The Role of Zoos: Why Private Zoos Do Not Work
Zoos primarily exist for the research and preservation of animal species, as well as the opportunity to educate the general public. Zoos require vast amounts of funding, maintenance, resources, and experience to be run effectively, often requiring a staff of thousands of people. The concept of “private zoos” should immediately be critiqued. While every person has a right to find ways to create a sustainable income for themselves (within lawful reason), there are surely better ways to do this than opening a private zoo. Logistical and ethical concerns for starters, but also the practical concerns of the resources needed to maintain it. Even when a zoo attracts more people, that just means the demand will stretch out the supply if the supplier is not prepared. Throughout this series, Joe Exotic proves himself to be someone who is not only financially capable but mentally capable to have so much responsibility, and he would regularly challenge the authority of those he hired to handle those matters for him. Every business has its problems, and high-profile zoos are no exception (see Cincinnati). Nevertheless, there is a huge gulf in class between how those zoos are run vs how this one was.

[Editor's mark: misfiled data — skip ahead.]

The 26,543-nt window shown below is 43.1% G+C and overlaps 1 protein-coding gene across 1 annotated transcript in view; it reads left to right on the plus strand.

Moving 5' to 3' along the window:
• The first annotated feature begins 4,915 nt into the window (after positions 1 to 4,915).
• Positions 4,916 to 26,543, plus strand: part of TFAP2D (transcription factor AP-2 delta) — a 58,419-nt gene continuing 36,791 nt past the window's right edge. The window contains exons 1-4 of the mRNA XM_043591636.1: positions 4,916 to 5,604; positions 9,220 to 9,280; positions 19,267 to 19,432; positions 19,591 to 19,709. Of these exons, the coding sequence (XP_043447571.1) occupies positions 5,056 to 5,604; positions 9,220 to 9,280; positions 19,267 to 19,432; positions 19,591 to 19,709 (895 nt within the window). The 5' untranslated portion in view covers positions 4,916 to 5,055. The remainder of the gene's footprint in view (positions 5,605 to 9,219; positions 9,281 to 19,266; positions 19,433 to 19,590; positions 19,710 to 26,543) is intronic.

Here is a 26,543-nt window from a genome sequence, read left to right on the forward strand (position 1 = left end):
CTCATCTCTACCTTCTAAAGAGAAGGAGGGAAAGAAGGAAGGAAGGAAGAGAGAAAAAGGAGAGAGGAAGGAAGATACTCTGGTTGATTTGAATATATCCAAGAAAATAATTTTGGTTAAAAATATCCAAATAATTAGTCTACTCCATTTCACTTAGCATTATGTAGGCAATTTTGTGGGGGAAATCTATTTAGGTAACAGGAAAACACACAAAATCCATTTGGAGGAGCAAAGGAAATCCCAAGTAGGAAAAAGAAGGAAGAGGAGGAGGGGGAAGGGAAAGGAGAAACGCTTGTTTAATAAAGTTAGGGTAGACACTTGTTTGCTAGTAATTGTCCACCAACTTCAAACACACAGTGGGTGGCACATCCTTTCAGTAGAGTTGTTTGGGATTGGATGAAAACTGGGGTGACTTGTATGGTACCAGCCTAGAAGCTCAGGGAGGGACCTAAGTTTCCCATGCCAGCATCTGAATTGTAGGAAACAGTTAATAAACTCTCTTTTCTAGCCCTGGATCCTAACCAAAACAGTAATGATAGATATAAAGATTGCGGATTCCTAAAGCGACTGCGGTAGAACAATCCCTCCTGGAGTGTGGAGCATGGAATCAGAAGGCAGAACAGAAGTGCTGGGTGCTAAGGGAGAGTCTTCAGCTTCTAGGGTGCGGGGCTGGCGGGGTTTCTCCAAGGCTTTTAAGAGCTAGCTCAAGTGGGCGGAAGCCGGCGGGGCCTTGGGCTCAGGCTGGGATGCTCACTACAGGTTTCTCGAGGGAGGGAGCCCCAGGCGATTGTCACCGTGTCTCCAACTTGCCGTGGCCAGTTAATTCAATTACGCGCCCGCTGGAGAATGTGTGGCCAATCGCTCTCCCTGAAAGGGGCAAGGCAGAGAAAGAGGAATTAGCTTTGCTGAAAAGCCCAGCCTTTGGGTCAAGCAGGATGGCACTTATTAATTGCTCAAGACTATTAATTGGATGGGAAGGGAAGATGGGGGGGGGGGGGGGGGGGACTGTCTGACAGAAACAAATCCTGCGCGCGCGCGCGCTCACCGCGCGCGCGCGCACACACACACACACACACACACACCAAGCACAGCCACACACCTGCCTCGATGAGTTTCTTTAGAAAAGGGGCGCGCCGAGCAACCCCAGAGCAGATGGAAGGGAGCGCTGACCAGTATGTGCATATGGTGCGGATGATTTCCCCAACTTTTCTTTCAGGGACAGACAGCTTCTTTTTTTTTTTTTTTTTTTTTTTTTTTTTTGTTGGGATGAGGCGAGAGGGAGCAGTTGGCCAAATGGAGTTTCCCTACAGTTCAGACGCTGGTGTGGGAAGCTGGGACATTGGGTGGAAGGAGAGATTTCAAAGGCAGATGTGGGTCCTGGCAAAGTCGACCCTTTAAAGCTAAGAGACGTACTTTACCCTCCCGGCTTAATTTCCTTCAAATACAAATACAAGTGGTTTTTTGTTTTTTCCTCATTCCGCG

What We Should Learn From Tiger King
These abuses of power happen when the priority is no longer about the animals. Just about all of the grudges, fights, and disagreements depicted in this series occurred either directly or indirectly because of animals no longer being the focus of their lives. The status, money, fame, and power achieved through their ownership consumed Joe Exotic as it has to other people.
The next time someone asks for a Netflix recommendation, feel free to recommend Tiger King. In doing so, encourage them to understand that we are responsible for being good stewards to all forms of life that we encounter and know of. This documentary is an example of what NOT to do as a pet or animal owner of any kind. Anyone who exploits animals for their gain and shows constant signs of disregard for their lives, including being known to euthanize them once they “outlive their usefulness” in their perspective is no better than a poacher.
If you wish to learn more about tigers and other endangered species, follow this link.
Non-Exhaustive List of NPOs for Endangered Species Worldwide:
Defenders of Wildlife (https://defenders.org)
Gorilla Doctors (https://www.gorilladoctors.org)
International Crane Foundation (https://www.savingcranes.org)
International Rhino Fund (https://rhinos.org)
International Union for Conservation of Nature (https://www.iucn.org)
Jane Goodall Institute (https://www.janegoodall.org)
Project AWARE (https://www.projectaware.org)